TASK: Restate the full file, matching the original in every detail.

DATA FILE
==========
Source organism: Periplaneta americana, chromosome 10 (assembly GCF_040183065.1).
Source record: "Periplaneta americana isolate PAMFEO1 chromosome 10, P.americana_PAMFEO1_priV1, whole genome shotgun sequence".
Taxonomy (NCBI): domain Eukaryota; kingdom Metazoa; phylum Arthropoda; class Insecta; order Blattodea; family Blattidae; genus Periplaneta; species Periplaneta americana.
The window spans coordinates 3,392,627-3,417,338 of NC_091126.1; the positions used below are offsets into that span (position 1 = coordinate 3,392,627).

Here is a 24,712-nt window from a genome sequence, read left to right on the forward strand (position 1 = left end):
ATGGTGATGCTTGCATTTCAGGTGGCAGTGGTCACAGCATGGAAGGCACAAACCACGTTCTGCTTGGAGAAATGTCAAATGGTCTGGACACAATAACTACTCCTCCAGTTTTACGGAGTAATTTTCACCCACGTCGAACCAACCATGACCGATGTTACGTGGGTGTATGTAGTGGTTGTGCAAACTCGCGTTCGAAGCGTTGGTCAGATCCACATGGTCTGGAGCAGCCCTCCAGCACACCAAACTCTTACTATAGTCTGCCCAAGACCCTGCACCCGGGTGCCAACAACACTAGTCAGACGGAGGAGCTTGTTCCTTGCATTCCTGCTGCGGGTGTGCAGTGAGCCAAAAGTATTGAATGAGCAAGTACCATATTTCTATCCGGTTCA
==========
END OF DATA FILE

Source organism: Periplaneta americana, chromosome 10 (assembly GCF_040183065.1).
Source record: "Periplaneta americana isolate PAMFEO1 chromosome 10, P.americana_PAMFEO1_priV1, whole genome shotgun sequence".
Taxonomy (NCBI): domain Eukaryota; kingdom Metazoa; phylum Arthropoda; class Insecta; order Blattodea; family Blattidae; genus Periplaneta; species Periplaneta americana.
The window spans coordinates 3,392,627-3,417,338 of NC_091126.1; the positions used below are offsets into that span (position 1 = coordinate 3,392,627).

Here is a 24,712-nt window from a genome sequence, read left to right on the forward strand (position 1 = left end):
ATGGTGATGCTTGCATTTCAGGTGGCAGTGGTCACAGCATGGAAGGCACAAACCACGTTCTGCTTGGAGAAATGTCAAATGGTCTGGACACAATAACTACTCCTCCAGTTTTACGGAGTAATTTTCACCCACGTCGAACCAACCATGACCGATGTTACGTGGGTGTATGTAGTGGTTGTGCAAACTCGCGTTCGAAGCGTTGGTCAGATCCACATGGTCTGGAGCAGCCCTCCAGCACACCAAACTCTTACTATAGTCTGCCCAAGACCCTGCACCCGGGTGCCAACAACACTAGTCAGACGGAGGAGCTTGTTCCTTGCATTCCTGCTGCGGGTGTGCAGTGAGCCAAAAGTATTGAATGAGCAAGTACCATATTTCTATCCGGTTCA